Thursday, May 21, 2015

ASA is six years old

ASA Graphic Designer Jesse Brown
Me and my closest advisor, Lauren Du Graf, wrote all the content for the site, found and furnished the ASA office, and double checked all our perceptions on what this website should be between May and July.

First and Union website developers: Sherry Stripling, Rick New, Molly Martin
My friend Fred Pursell told me that it takes six years to establish a consultancy, and it appears he was right.  After a month long train ride around the country to spend time with friends and decide what I wanted to do next, I filed for articles of incorporation for ASA in May of 2009.  The percentages of my time allocated to various parts of the firm have varied these past six years, but never the two sides of the company.  There is the advisory side of the firm, where we consult with clients that are part of the nation's critical infrastructure; and there is the research side of the firm, including the ASA Institute for Risk and Innovation, that includes publications, public speaking and advocacy and, in some cases, lobbying on behalf of legislation or public policy.

I've really never looked back.  And while I am cutting back on the advisory side of the firm in order to teach full time at the University of Washington starting in August, my interest in how firms behave, in how they practice risk management, and in information-sharing between public and private sectors is still unabashed.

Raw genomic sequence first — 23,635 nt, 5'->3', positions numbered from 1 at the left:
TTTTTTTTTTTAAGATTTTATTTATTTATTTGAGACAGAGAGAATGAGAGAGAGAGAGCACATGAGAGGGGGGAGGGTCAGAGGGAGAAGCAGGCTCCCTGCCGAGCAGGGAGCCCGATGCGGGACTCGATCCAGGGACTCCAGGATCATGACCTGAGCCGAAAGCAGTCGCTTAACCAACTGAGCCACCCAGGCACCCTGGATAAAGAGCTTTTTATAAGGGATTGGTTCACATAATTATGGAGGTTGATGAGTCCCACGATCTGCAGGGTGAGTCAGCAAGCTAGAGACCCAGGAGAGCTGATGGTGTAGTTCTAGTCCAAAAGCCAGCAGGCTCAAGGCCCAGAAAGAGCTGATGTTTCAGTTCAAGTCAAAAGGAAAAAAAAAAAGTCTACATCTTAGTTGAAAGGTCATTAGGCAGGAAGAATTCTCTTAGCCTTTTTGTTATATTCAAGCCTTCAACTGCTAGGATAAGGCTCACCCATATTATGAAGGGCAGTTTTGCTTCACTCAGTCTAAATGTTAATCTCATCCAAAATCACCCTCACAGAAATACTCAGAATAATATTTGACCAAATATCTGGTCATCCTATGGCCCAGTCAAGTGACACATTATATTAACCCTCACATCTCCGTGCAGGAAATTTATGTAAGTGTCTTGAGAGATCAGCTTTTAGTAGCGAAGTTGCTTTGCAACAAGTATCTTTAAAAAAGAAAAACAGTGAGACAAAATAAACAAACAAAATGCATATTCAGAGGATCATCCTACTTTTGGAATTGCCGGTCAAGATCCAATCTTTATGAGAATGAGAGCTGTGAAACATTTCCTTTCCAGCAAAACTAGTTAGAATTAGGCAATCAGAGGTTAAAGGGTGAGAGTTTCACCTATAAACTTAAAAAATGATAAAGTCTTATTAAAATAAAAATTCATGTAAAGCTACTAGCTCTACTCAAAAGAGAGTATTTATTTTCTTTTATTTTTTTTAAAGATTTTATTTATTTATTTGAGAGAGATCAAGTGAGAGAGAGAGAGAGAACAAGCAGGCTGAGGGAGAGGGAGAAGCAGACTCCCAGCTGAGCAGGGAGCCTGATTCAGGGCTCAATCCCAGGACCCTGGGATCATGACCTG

Carpe Diem!  I can't wait to see what the next six years will bring.




Thursday, April 30, 2015

Bright spots

I read recently that sugar reduces the amount of cortisol your body produces under stress.  It makes perfect sense when you think about it, and before they even ran clinical trials -- but based on the last several weeks, I would say that the world gives us more reason than ever to produce the cortisol.

Whether it is the catastrophic earthquake in Tibet and the loss of both human life, property and cultural heritage...or the devastation in Baltimore, a byproduct of an anger that has been festering for years...or simply personal challenges we all face in our work every day, we need to reduce the cortisol. And there are no easy solutions.

I have found generally that doing what I love evens most other risks (including cortisol) out. I love sharing what I know with others, so being a guest luncheon speaker for the Washington Association of Continuity Planners (ACP) gave me back energy when I spoke on leadership and professionalism.

Earlier this week, I led a panel discussion on "Access, Privacy and Information Risk" for the iSchool's iAffiliates Day, held this year most appropriately at the downtown branch of the Seattle Public Library.  My panelists were high bandwidth and compelling -- Jim Loter, who is the director of IT for the library; Bryce Newell, working on his PhD in the iSchool, who discussed his work with body cameras, public disclosure and Washington State Law; and Aaron Weller, director of privacy and security in the Pacific Northwest for PriceWaterhouseCoopers.  You know that it has gone well by the count of hands in the air to ask questions.